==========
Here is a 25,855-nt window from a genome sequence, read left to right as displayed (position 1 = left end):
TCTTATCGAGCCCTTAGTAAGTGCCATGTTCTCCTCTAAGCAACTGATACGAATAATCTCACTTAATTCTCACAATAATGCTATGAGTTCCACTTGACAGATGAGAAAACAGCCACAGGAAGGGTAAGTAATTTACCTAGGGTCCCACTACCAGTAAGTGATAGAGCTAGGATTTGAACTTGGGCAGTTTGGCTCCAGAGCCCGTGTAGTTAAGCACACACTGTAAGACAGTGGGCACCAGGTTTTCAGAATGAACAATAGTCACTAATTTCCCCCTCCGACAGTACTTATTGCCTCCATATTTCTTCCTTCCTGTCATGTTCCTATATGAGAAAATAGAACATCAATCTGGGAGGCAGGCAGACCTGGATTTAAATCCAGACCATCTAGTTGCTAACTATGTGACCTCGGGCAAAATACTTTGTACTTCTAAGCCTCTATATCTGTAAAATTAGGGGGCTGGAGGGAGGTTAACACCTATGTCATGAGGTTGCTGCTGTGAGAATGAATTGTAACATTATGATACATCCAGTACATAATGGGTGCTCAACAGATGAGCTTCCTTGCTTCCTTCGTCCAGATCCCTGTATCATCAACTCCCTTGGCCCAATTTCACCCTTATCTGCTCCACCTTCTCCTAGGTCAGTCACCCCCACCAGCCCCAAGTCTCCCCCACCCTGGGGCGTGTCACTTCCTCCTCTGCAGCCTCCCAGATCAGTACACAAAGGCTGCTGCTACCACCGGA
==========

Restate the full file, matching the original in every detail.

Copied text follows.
Here is a 25,855-nt window from a genome sequence, read left to right as displayed (position 1 = left end):
TCTTATCGAGCCCTTAGTAAGTGCCATGTTCTCCTCTAAGCAACTGATACGAATAATCTCACTTAATTCTCACAATAATGCTATGAGTTCCACTTGACAGATGAGAAAACAGCCACAGGAAGGGTAAGTAATTTACCTAGGGTCCCACTACCAGTAAGTGATAGAGCTAGGATTTGAACTTGGGCAGTTTGGCTCCAGAGCCCGTGTAGTTAAGCACACACTGTAAGACAGTGGGCACCAGGTTTTCAGAATGAACAATAGTCACTAATTTCCCCCTCCGACAGTACTTATTGCCTCCATATTTCTTCCTTCCTGTCATGTTCCTATATGAGAAAATAGAACATCAATCTGGGAGGCAGGCAGACCTGGATTTAAATCCAGACCATCTAGTTGCTAACTATGTGACCTCGGGCAAAATACTTTGTACTTCTAAGCCTCTATATCTGTAAAATTAGGGGGCTGGAGGGAGGTTAACACCTATGTCATGAGGTTGCTGCTGTGAGAATGAATTGTAACATTATGATACATCCAGTACATAATGGGTGCTCAACAGATGAGCTTCCTTGCTTCCTTCGTCCAGATCCCTGTATCATCAACTCCCTTGGCCCAATTTCACCCTTATCTGCTCCACCTTCTCCTAGGTCAGTCACCCCCACCAGCCCCAAGTCTCCCCCACCCTGGGGCGTGTCACTTCCTCCTCTGCAGCCTCCCAGATCAGTACACAAAGGCTGCTGCTACCACCGGA